Our proprietary Astor Economic Index® is still showing strong growth in the US economy. The index is currently near the top of the fairly narrow range it has been in the last twelve months.
The labor market continues to add more jobs than is required to keep up with the natural growth of population and while the unemployment rate ticked up slightly in June, this is hidden good news in that it means that Americans previously on the sidelines have been drawn back into the labor market. This can be seen in the chart below which graphs the employment / population ratio: the percentage of Americans in the labor force, which is at a high-water mark for the current recovery.
We can finally see the Federal Reserve close to its inflation target. The chart below shows the Consumer Price Index (which garners the headlines) as well as the Personal Consumption Expenditures Price Index or PCE (which the Fed chooses to target). The Fed says they have a symmetric target around 2% in the PCE inflation rate. If that is the case, a look at the prolonged undershoot of the last several years means they would be happy to accommodate a core PCE of 2-2.5% for several years in the name of spreading American prosperity more widely. This is to say that the recent increases in inflation may not make the Fed accelerate its plan to gradually reduce the stimulus being supplied to the economy to zero and after that, perhaps to raise rates to a point where rates restrain economic growth.
The international environment continues to worry observers about a prolonged, unnecessary reduction in world trade. How bad would a trade war be? There is too much uncertainty over what specific tariffs and other trade restrictions would be implemented by us and our partners to have a definitive conclusion. Uncertainty aside, the consensus of the economics profession is that economic growth will slow and inflation will rise in proportion with the degree of trade constriction. The aggregate slowdown should be manageable but as we saw in the Global Financial Crisis, the composition of growth matters. About 12% of the US economy is devoted to exports and a severe contraction in that significant chunk of the US economy would create major challenges for the economy as a whole.
Ironically, many economists also believe that the increased budget deficits coming from lower tax rates and higher rates of spending passed by the current government will lead to higher trade deficits despite the stated goal of our trade policies.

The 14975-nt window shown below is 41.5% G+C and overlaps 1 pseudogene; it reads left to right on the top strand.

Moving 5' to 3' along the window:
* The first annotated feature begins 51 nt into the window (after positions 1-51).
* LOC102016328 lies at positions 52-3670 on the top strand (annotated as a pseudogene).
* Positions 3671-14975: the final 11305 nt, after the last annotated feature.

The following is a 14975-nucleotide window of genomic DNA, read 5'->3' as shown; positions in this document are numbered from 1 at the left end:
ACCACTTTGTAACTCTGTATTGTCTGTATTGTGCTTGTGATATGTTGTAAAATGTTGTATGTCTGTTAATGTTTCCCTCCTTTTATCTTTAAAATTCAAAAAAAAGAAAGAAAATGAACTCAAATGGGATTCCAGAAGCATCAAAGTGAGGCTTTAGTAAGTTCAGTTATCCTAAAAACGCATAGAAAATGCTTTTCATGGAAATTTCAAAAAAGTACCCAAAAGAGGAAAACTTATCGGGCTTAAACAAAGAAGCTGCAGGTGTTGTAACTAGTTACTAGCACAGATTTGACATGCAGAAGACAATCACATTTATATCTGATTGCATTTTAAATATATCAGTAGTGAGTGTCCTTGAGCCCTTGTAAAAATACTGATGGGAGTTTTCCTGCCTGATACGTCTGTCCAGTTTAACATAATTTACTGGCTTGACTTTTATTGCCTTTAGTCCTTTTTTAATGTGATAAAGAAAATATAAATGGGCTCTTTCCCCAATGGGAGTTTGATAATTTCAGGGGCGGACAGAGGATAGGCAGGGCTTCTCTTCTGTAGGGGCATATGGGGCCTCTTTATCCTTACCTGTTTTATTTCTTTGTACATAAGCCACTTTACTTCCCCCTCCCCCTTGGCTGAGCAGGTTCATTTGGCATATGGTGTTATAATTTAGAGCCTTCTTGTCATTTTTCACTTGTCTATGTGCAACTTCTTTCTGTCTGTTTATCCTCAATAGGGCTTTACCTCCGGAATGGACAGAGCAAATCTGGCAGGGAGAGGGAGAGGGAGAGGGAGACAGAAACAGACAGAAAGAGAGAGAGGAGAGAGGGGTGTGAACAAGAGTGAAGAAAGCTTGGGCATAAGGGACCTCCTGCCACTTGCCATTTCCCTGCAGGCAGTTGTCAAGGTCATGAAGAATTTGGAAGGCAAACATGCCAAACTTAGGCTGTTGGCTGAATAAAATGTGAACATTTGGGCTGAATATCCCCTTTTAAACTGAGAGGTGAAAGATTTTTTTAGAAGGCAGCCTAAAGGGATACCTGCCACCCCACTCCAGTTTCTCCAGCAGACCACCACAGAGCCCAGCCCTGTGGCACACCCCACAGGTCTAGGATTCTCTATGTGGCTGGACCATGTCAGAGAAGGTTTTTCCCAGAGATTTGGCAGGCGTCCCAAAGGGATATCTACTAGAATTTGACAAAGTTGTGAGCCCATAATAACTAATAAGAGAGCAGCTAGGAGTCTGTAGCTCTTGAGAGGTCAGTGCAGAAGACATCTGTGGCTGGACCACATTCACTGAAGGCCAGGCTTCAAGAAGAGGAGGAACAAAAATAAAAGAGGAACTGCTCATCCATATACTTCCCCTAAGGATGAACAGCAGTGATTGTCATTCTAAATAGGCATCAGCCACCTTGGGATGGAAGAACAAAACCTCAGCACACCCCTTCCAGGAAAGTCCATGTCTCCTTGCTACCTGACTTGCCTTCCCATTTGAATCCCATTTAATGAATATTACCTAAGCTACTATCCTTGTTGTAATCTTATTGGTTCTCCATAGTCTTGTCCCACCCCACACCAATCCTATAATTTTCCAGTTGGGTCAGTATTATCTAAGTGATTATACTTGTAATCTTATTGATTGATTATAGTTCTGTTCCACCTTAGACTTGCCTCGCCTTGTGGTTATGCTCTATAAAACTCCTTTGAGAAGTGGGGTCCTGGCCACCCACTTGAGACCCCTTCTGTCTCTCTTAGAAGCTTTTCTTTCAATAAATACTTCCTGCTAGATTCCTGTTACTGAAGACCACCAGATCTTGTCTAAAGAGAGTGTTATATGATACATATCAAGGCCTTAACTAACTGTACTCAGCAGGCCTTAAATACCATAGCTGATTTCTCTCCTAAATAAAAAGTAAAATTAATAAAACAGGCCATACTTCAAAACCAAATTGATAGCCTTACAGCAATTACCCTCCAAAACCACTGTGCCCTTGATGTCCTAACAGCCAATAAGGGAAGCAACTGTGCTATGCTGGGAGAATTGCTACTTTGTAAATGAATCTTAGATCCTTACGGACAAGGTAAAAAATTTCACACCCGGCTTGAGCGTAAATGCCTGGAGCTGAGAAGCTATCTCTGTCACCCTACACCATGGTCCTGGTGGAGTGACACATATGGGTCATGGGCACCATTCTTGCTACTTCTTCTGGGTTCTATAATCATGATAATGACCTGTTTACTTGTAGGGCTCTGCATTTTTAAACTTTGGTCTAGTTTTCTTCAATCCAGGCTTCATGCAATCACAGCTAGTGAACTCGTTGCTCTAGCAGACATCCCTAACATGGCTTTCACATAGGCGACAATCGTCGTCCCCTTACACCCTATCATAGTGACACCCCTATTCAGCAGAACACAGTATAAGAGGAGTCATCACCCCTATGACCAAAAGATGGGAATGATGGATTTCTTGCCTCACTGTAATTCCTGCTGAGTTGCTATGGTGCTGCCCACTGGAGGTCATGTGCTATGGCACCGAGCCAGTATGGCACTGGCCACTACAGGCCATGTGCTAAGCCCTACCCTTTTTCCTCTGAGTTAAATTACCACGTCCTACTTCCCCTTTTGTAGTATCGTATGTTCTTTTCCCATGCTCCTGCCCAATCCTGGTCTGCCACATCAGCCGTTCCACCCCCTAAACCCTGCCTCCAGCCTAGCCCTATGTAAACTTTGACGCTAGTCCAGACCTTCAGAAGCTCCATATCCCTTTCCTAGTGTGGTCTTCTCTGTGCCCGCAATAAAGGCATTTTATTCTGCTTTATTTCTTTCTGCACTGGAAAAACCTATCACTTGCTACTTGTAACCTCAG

While we have abundant trade worries today, the reality has yet to come to pass or to be seen in the economy. Perhaps any uncertainty related to the slowdown is being offset by the substantial fiscal stimulus passed last year. Today, a trade war is still only a possibility and there is plenty of time for all sides to declare victory and go home without much damage done.
As always, we at Astor will be monitoring the economy closely to inform our investment decisions. To see more of our weekly collection of economic charts, visit www.astorim.com/charts.
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The Astor Economic Index® is a proprietary index created by Astor Investment Management LLC. It represents an aggregation of various economic data points: including output and employment indicators. The Astor Economic Index® is designed to track the varying levels of growth within the U.S. economy by analyzing current trends against historical data. The Astor Economic Index® is not an investable product. When investing, there are multiple factors to consider. The Astor Economic Index® should not be used as the sole determining factor for your investment decisions. The Index is based on retroactive data points and may be subject to hindsight bias. There is no guarantee the Index will produce the same results in the future. The Astor Economic Index® is a tool created and used by Astor. All conclusions are those of Astor and are subject to change.
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